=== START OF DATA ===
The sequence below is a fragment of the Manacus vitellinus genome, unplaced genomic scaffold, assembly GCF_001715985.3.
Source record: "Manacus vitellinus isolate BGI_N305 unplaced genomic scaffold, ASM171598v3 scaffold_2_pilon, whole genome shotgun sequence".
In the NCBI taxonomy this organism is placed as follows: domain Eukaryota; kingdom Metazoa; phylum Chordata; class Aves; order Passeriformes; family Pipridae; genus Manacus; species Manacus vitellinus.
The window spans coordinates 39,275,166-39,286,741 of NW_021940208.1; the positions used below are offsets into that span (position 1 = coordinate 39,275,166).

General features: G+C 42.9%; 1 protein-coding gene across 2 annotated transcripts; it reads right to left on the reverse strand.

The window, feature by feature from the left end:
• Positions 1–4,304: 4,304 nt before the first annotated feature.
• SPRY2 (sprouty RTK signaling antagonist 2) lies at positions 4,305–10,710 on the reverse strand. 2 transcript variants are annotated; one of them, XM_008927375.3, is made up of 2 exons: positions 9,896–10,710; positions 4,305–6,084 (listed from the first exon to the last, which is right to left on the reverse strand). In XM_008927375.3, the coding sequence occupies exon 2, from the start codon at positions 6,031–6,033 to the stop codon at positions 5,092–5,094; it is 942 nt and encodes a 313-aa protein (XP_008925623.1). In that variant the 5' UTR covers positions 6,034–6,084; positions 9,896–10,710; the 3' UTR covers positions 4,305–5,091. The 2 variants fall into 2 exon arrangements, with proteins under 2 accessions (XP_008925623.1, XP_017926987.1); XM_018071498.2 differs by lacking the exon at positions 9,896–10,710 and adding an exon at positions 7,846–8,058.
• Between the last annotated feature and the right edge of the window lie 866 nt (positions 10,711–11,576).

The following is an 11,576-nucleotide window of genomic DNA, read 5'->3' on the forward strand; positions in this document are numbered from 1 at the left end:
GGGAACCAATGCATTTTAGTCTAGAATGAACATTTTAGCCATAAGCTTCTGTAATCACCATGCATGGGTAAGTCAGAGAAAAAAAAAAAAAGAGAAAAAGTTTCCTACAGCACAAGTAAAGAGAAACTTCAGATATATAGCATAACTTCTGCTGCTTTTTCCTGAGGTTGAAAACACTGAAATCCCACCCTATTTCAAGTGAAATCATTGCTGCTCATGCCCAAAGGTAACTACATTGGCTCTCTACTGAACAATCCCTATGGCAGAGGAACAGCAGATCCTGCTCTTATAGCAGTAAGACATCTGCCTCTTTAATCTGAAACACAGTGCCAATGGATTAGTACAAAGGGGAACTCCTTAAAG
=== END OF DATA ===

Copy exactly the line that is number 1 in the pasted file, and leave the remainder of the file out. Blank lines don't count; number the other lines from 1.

The sequence below is a fragment of the Manacus vitellinus genome, unplaced genomic scaffold, assembly GCF_001715985.3.